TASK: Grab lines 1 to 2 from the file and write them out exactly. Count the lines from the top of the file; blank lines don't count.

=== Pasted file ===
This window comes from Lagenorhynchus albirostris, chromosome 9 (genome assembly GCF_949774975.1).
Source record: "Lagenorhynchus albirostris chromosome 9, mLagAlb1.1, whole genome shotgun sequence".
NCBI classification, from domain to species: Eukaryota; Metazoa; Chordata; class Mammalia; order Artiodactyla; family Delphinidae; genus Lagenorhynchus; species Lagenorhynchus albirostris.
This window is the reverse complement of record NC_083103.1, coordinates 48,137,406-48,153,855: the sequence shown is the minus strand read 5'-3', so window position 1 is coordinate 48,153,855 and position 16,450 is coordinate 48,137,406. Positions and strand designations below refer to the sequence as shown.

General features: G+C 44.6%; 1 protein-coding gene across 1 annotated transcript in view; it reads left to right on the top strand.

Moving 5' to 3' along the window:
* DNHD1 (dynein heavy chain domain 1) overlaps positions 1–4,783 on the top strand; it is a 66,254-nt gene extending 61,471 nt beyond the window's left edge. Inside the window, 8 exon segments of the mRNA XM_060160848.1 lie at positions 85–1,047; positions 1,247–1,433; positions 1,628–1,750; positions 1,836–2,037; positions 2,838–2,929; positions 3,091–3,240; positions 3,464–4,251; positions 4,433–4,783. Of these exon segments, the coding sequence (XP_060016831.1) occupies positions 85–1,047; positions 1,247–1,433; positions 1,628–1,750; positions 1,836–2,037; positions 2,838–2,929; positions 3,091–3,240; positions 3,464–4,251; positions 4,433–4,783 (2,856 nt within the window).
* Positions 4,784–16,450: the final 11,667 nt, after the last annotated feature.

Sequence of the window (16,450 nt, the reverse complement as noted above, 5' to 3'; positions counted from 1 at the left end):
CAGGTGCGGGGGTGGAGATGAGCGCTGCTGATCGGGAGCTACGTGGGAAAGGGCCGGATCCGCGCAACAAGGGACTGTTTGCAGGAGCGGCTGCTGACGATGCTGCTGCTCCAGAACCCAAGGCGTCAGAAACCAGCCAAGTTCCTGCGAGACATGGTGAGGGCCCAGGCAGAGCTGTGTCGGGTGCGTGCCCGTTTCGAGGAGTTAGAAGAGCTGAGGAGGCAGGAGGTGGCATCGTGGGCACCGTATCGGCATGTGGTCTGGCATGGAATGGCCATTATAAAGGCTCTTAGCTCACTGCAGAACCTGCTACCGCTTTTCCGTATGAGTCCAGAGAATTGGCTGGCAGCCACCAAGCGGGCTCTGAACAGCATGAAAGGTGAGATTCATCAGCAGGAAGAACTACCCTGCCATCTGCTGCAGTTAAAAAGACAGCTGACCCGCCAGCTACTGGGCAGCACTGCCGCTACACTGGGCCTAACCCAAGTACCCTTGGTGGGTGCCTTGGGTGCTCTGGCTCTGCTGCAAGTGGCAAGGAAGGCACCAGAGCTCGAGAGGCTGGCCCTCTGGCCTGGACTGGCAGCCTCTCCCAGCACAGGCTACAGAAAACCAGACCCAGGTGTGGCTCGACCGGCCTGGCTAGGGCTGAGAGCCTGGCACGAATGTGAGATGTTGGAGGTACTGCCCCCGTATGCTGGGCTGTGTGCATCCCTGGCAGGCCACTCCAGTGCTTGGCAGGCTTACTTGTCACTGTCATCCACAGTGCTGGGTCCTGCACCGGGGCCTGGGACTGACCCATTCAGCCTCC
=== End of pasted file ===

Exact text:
This window comes from Lagenorhynchus albirostris, chromosome 9 (genome assembly GCF_949774975.1).
Source record: "Lagenorhynchus albirostris chromosome 9, mLagAlb1.1, whole genome shotgun sequence".